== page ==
Sabarimala issue
Sabarimala Image Credit: Agencies

New Delhi: The Supreme Court on Thursday said restrictions on women in religious places was not limited to Sabarimala alone and was prevalent in other religions as well as it referred all review pleas to a larger seven-judge bench.

Chief Justice of India Ranjan Gogoi, reading the verdict on behalf of himself and Justices A M Khanwilkar and Indu Malhotra, said the larger bench will decide all such religious issues relating to Sabarimala, entry of women in mosques and practice of female genital mutilation in the Dawoodi Bohra community.

The CJI said the endeavour of the petitioners was to revive debate on religion and faith.

The apex court, by a majority verdict of 4:1, on September 28, 2018, had lifted the ban that prevented women and girls between the age of 10 and 50 from entering the famous Ayyappa shrine in Kerala and had held that this centuries-old Hindu religious practice was illegal and unconstitutional.

Women entry not limited to Sabarimala but also includes other faiths 

The Supreme Court said that the entry of women into places of worship is not just limited to the Sabarimala temple but also includes issues like allowing Muslim and Parsi women to enter religious practice.

Reading out the judgement, Chief Justice of India (CJI) Ranjan Gogoi stated that issues such as Muslim women's entry into mosques, right of Parsi women who married outside the community to access towers of silence etc, have been referred to a larger bench.

A Constitution Bench led by CJI Ranjan Gogoi referred to a larger constitution bench a batch of review petitions against its September 2018 verdict allowing entry of women of all age groups into the Sabarimala temple.

The split 3:2 verdict saw Justice Rohinton Fali Nariman and Justice DY Chandrachud dissenting.

The bench passed the order on a clutch of petitions seeking reconsideration of its September 2018 judgement that lifted the bar on menstruating women from worshipping in the Sabarimala temple in Kerala.

The apex court in a landmark 4:1 ruling had set aside decades-old restrictions on the entry of women of age between 10 to 15 years inside the temple.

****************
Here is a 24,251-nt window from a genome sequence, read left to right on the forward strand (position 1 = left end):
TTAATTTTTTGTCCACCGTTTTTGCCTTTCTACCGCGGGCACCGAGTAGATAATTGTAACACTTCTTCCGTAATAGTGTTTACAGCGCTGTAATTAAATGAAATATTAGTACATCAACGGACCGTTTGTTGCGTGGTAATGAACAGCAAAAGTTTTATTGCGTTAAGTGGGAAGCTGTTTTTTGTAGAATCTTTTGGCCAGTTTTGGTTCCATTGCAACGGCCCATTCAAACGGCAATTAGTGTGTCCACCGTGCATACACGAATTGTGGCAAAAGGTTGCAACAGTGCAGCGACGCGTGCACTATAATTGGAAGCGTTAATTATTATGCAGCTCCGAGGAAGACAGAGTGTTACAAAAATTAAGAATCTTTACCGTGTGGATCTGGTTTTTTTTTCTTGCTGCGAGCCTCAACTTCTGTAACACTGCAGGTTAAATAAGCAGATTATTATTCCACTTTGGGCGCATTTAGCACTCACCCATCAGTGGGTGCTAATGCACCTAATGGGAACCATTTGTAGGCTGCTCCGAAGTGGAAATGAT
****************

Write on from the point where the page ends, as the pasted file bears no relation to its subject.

One of the five Judges, Justice Indu Malhotra had, however, dissented and ruled that judges should not impose their personnel views.

The verdict had sparked a series of protests across the state. This lead to the filing of 65 petitions seeking review of the top court's order. The petitions challenged the authority of the court to intervene in a belief of the people.

It argued that the Sabarimala deity is a "Brahmachari" (celibate) and "centuries-old beliefs" should not be disturbed by the entry of menstruating women worshippers.

A brief timeline of the Sabarimala Temple Case

1990- A petition was filed in the Kerala High Court seeking a ban on entry of women inside the Sabarimala temple.

1991- The Kerala High Court had upheld the restriction of women of certain age entry inside the holy shrine of Lord Ayyappa.

2006- A petition was filed in the Supreme Court by the Indian Young Lawyers Association seeking entry of women between 10 to 50 years.

2008- The matter was referred to a three-judge bench two years later.

January 2016- The court had questioned the ban, saying this cannot be done under the Constitution.

April 2016- The United Democratic Front government of Kerala led by Chief Minister Oomen Chandy informed the SC that it is bound to protect the right to practice the religion of Sabarimala devotees.

November 7, 2016- The Kerala Government had told the Supreme Court that it was in favour of allowing women inside the sanctum sanctorum of the temple.

2017- The Supreme Court referred the case to the Constitution bench.

September 2018- A five-judge bench of Supreme Court allowed the entry of women of all ages in the revered shrine. The state government sought time to implement the verdict, however even after the entry was allowed a large number of followers camped outside the shrine prevent the entry of women of all ages.

February 2019- The order was reserved by the Apex court. The order expected to be announced today is likely to uphold or set aside the 2018 order.

Meanwhile, this year, the temple is being opened for the three-month-long annual pilgrimage on November 16.

Travancore Devaswom Board (TDB) president A Padmakumar on Wednesday said the state government and the Board are committed to implementing the Supreme Court's verdict on a batch of review petitions challenging the entry of women of all ages in Sabarimala temple.